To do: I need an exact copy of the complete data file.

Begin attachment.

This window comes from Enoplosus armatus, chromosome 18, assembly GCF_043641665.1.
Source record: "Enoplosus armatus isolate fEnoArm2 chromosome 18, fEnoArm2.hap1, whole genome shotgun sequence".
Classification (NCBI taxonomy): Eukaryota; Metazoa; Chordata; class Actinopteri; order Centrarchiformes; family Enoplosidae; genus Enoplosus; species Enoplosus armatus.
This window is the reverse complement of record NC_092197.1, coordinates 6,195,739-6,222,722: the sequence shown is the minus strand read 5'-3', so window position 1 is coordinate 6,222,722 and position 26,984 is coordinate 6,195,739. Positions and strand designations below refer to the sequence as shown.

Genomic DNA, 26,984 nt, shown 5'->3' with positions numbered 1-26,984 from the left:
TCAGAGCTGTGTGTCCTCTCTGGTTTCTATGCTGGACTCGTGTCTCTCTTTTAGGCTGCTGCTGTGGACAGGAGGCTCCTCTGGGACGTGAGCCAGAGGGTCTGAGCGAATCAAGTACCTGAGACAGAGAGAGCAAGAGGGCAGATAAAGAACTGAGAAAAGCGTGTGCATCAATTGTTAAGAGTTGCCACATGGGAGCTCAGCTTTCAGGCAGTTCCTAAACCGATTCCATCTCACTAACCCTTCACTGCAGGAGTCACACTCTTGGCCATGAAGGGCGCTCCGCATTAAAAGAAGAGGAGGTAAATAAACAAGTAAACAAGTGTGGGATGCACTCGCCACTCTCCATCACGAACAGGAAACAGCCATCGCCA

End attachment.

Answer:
This window comes from Enoplosus armatus, chromosome 18, assembly GCF_043641665.1.
Source record: "Enoplosus armatus isolate fEnoArm2 chromosome 18, fEnoArm2.hap1, whole genome shotgun sequence".
Classification (NCBI taxonomy): Eukaryota; Metazoa; Chordata; class Actinopteri; order Centrarchiformes; family Enoplosidae; genus Enoplosus; species Enoplosus armatus.
This window is the reverse complement of record NC_092197.1, coordinates 6,195,739-6,222,722: the sequence shown is the minus strand read 5'-3', so window position 1 is coordinate 6,222,722 and position 26,984 is coordinate 6,195,739. Positions and strand designations below refer to the sequence as shown.

Genomic DNA, 26,984 nt, shown 5'->3' with positions numbered 1-26,984 from the left:
TCAGAGCTGTGTGTCCTCTCTGGTTTCTATGCTGGACTCGTGTCTCTCTTTTAGGCTGCTGCTGTGGACAGGAGGCTCCTCTGGGACGTGAGCCAGAGGGTCTGAGCGAATCAAGTACCTGAGACAGAGAGAGCAAGAGGGCAGATAAAGAACTGAGAAAAGCGTGTGCATCAATTGTTAAGAGTTGCCACATGGGAGCTCAGCTTTCAGGCAGTTCCTAAACCGATTCCATCTCACTAACCCTTCACTGCAGGAGTCACACTCTTGGCCATGAAGGGCGCTCCGCATTAAAAGAAGAGGAGGTAAATAAACAAGTAAACAAGTGTGGGATGCACTCGCCACTCTCCATCACGAACAGGAAACAGCCATCGCCA